Editor's note: After serving a tour in the regular Army, where he did public affairs work with multi-national peace keepers in the Sinai, Aaron Thacker joined the Ahwatukee Foothills News as a staff writer. Last year he joined the Arizona National Guard's 123rd Mobile Public Affairs Detachment and is now in Iraq, reporting on the British contingent in Basa. His blog will appear on the opinion pages on a semi-regular basis. This is his entry from Nov. 4.
It didn't take long for the days to blend. My routine is becoming the same everyday, which is my fault, I guess. It is a pain in the butt to put on body armor, or "kit" as the Brits call it, and go somewhere after you've made it to the hooch. I usually get my laundry in order, watch a movie or read magazines.
My quarters consist of a small conex-like box whose walls are like the inside of the of refrigerator truck. It feels like a refrigerator when the air conditioner gets cold enough.
Inside of these two-man boxes is what the Brits refer to as Stonehenges, but are more commonly known as coffins. Picture two twin size beds lining one wall, head to toe. Each bed is basically on the ground and surrounded by a three foot high cement-brick wall with a 3-by-3 foot hole on the side for getting in and out. Why from the side? Because the top has a quarter inch thick piece of sheet metal across the top covered by two layers of sandbags. Mind you, I am 6 feet 6 inches tall. Getting in and out of this is not my easiest task of the day. Not to mention, the remaining space for walking is about another 3 feet cross to the next wall.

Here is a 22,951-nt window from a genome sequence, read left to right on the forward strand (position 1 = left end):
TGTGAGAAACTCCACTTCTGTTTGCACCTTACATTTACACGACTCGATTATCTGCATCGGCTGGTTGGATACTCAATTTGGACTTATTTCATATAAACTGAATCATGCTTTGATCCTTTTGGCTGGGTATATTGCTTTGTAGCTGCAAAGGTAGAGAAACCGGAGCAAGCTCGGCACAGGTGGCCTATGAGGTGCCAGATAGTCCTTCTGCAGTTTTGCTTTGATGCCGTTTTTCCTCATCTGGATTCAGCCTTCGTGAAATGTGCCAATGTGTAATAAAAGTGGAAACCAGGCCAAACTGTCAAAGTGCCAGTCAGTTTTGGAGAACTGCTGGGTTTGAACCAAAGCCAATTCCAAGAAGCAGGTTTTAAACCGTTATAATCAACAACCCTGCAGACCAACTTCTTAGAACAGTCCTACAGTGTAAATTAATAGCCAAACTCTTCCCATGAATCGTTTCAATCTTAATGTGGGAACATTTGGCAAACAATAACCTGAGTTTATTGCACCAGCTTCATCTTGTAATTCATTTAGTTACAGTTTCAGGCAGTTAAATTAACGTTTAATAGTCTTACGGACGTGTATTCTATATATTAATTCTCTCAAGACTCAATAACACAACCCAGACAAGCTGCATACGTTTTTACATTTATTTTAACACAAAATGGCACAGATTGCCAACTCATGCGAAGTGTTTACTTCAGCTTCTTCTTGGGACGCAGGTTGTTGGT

The funny thing is there is a waiting list to get into this part of the camp known as Allenby. I guess it beats the bays of beds at the other camp, not to mention the conveniences we have here. I don't have to walk far, or in body armor, to drop off my laundry. We also have a decent gym up the path and two Non-Commissioned Officer (NCO) clubs.
At the senior NCO club they have a barbecue on Saturday night. It is pretty good. They usually have an assortment of meats: burgers, chicken, ribs and brats. The torturous part is the beer. The Brits aren't as uptight as the Americans and they are allowed a couple of tall-boy cans at the barbecue. It is the most refreshing sight in Iraq and some Americans are tempted into drinking ... but that's a story for the end of the tour.
Staff Sergeant Aaron Thacker is a former staff writer with the Ahwatukee Foothills News. He deployed to Iraq in November with the Arizona National Guard's 123rd Mobile Public Affairs Detachment and is stationed in Basa with the British Army. You can read more of his writing at ArmyofMine.wordpress.com.